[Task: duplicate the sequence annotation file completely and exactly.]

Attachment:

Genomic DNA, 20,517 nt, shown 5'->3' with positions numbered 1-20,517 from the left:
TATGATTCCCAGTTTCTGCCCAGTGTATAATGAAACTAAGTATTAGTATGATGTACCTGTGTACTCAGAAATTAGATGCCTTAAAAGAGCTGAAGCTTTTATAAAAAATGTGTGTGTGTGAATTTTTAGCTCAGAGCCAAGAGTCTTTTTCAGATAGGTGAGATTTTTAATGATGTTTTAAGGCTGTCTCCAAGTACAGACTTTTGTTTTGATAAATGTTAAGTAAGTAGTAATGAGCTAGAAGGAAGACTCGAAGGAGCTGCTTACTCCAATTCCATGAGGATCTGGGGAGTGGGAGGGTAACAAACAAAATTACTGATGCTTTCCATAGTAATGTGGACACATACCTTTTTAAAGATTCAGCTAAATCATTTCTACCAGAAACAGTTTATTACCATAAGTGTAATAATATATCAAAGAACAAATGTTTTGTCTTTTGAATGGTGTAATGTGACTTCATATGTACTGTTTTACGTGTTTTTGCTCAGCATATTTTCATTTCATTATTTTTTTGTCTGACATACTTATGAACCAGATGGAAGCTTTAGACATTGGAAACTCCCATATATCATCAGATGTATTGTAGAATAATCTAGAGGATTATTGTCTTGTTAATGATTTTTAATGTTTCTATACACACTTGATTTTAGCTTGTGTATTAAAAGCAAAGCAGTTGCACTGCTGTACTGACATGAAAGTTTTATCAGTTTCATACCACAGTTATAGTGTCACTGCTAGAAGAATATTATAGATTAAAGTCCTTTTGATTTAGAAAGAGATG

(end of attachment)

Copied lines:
Genomic DNA, 20,517 nt, shown 5'->3' with positions numbered 1-20,517 from the left:
TATGATTCCCAGTTTCTGCCCAGTGTATAATGAAACTAAGTATTAGTATGATGTACCTGTGTACTCAGAAATTAGATGCCTTAAAAGAGCTGAAGCTTTTATAAAAAATGTGTGTGTGTGAATTTTTAGCTCAGAGCCAAGAGTCTTTTTCAGATAGGTGAGATTTTTAATGATGTTTTAAGGCTGTCTCCAAGTACAGACTTTTGTTTTGATAAATGTTAAGTAAGTAGTAATGAGCTAGAAGGAAGACTCGAAGGAGCTGCTTACTCCAATTCCATGAGGATCTGGGGAGTGGGAGGGTAACAAACAAAATTACTGATGCTTTCCATAGTAATGTGGACACATACCTTTTTAAAGATTCAGCTAAATCATTTCTACCAGAAACAGTTTATTACCATAAGTGTAATAATATATCAAAGAACAAATGTTTTGTCTTTTGAATGGTGTAATGTGACTTCATATGTACTGTTTTACGTGTTTTTGCTCAGCATATTTTCATTTCATTATTTTTTTGTCTGACATACTTATGAACCAGATGGAAGCTTTAGACATTGGAAACTCCCATATATCATCAGATGTATTGTAGAATAATCTAGAGGATTATTGTCTTGTTAATGATTTTTAATGTTTCTATACACACTTGATTTTAGCTTGTGTATTAAAAGCAAAGCAGTTGCACTGCTGTACTGACATGAAAGTTTTATCAGTTTCATACCACAGTTATAGTGTCACTGCTAGAAGAATATTATAGATTAAAGTCCTTTTGATTTAGAAAGAGATG